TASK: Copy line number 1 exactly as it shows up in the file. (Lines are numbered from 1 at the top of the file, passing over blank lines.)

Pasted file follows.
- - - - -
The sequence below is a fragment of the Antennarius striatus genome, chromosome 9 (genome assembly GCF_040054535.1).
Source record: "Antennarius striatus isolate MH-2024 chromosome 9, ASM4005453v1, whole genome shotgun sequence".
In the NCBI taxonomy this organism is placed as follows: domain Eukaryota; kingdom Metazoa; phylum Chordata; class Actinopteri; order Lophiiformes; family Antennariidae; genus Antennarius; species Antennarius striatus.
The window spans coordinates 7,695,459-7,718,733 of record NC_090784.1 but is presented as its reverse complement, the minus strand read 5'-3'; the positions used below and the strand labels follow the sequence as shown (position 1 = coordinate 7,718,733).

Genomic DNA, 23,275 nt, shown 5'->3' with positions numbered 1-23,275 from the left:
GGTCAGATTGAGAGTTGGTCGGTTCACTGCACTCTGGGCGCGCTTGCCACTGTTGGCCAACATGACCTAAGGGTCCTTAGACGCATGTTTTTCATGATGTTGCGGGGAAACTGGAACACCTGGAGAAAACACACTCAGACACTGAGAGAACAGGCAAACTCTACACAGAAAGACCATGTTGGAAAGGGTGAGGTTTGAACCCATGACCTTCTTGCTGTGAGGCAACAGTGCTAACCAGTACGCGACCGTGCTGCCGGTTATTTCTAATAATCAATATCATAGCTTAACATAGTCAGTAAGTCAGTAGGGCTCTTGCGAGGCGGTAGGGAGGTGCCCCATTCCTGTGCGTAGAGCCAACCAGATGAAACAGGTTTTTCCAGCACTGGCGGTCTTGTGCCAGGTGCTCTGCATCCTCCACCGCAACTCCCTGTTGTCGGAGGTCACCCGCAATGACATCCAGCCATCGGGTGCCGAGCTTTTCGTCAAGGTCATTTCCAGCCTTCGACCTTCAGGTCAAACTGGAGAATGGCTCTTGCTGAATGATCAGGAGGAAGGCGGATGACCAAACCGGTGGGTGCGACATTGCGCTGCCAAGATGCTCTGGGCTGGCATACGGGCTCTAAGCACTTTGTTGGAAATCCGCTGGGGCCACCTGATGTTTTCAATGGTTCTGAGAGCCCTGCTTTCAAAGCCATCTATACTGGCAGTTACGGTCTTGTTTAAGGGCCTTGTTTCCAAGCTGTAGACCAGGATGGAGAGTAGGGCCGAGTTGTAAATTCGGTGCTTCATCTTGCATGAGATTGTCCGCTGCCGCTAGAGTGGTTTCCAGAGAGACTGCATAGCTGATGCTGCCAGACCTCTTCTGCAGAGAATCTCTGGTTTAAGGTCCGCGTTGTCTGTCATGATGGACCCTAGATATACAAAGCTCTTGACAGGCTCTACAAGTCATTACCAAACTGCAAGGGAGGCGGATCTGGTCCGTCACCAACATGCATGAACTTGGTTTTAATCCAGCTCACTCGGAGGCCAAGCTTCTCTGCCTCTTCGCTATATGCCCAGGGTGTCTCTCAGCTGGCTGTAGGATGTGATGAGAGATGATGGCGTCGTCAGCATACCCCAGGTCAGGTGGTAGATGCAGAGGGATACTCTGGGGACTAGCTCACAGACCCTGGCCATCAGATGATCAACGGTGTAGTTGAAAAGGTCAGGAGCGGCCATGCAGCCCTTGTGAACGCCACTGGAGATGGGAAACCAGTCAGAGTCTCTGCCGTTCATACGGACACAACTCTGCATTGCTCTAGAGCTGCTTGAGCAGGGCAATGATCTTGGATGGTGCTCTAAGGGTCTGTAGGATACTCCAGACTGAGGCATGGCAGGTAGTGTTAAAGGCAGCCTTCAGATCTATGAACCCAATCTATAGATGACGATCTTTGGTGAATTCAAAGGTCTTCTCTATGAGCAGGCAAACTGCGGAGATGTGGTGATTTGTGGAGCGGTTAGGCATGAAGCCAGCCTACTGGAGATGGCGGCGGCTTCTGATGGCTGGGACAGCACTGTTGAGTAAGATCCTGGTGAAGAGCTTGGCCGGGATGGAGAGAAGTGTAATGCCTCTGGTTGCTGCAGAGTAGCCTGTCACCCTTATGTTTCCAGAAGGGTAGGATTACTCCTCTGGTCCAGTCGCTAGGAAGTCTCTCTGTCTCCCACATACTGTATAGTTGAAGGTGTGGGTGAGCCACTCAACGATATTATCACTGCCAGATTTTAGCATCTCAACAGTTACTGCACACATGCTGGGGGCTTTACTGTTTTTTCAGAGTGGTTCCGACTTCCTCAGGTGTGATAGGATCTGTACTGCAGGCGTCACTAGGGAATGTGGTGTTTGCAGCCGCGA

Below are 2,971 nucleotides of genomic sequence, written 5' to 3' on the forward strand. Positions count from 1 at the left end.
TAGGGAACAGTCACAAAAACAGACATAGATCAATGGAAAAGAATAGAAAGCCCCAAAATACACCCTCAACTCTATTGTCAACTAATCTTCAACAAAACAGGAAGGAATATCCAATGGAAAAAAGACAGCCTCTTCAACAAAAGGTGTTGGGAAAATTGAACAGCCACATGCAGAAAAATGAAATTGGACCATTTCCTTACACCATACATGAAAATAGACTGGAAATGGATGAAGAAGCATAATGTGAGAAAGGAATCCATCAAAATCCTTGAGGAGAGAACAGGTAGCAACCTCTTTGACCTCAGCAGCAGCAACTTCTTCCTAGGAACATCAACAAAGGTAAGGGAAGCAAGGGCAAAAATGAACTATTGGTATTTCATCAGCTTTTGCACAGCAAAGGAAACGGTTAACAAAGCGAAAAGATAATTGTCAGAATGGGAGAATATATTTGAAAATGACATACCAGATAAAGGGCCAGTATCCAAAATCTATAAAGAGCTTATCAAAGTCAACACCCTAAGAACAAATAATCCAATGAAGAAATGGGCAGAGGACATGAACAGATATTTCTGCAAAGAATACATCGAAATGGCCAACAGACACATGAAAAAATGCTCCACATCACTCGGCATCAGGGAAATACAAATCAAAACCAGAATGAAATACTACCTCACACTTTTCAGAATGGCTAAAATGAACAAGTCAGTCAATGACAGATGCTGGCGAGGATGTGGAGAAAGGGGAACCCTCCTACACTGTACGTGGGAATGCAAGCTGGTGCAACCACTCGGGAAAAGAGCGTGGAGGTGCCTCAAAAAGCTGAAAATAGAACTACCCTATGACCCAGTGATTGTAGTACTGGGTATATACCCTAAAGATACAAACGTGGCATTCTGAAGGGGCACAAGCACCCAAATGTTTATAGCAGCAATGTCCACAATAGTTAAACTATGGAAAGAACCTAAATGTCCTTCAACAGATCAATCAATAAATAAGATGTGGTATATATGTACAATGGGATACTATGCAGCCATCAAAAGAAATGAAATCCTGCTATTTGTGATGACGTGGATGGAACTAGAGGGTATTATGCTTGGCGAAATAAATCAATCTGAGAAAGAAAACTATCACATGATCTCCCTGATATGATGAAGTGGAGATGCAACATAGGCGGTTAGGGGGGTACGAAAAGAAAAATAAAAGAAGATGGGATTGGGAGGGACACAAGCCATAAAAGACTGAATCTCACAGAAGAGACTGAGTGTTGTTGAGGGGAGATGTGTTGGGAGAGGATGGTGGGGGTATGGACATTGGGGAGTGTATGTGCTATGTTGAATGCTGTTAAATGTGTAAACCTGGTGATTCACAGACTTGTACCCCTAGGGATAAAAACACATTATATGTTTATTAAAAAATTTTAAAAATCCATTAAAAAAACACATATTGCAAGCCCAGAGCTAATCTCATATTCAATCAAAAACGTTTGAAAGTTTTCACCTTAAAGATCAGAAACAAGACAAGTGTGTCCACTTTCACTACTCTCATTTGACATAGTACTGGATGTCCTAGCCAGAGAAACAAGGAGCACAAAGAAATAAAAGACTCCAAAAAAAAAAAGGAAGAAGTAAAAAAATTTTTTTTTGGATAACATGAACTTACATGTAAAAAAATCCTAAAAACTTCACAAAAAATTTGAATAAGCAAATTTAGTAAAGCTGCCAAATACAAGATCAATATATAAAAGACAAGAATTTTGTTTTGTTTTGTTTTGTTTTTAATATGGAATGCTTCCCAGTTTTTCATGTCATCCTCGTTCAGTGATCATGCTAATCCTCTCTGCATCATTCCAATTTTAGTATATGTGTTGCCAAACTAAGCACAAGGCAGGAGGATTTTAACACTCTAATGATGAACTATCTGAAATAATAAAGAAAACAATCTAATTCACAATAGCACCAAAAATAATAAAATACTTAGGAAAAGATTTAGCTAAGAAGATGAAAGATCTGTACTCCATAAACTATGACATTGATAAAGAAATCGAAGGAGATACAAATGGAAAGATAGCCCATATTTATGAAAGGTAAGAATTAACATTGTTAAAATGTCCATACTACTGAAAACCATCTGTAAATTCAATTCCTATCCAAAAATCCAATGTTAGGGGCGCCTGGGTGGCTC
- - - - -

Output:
The sequence below is a fragment of the Antennarius striatus genome, chromosome 9 (genome assembly GCF_040054535.1).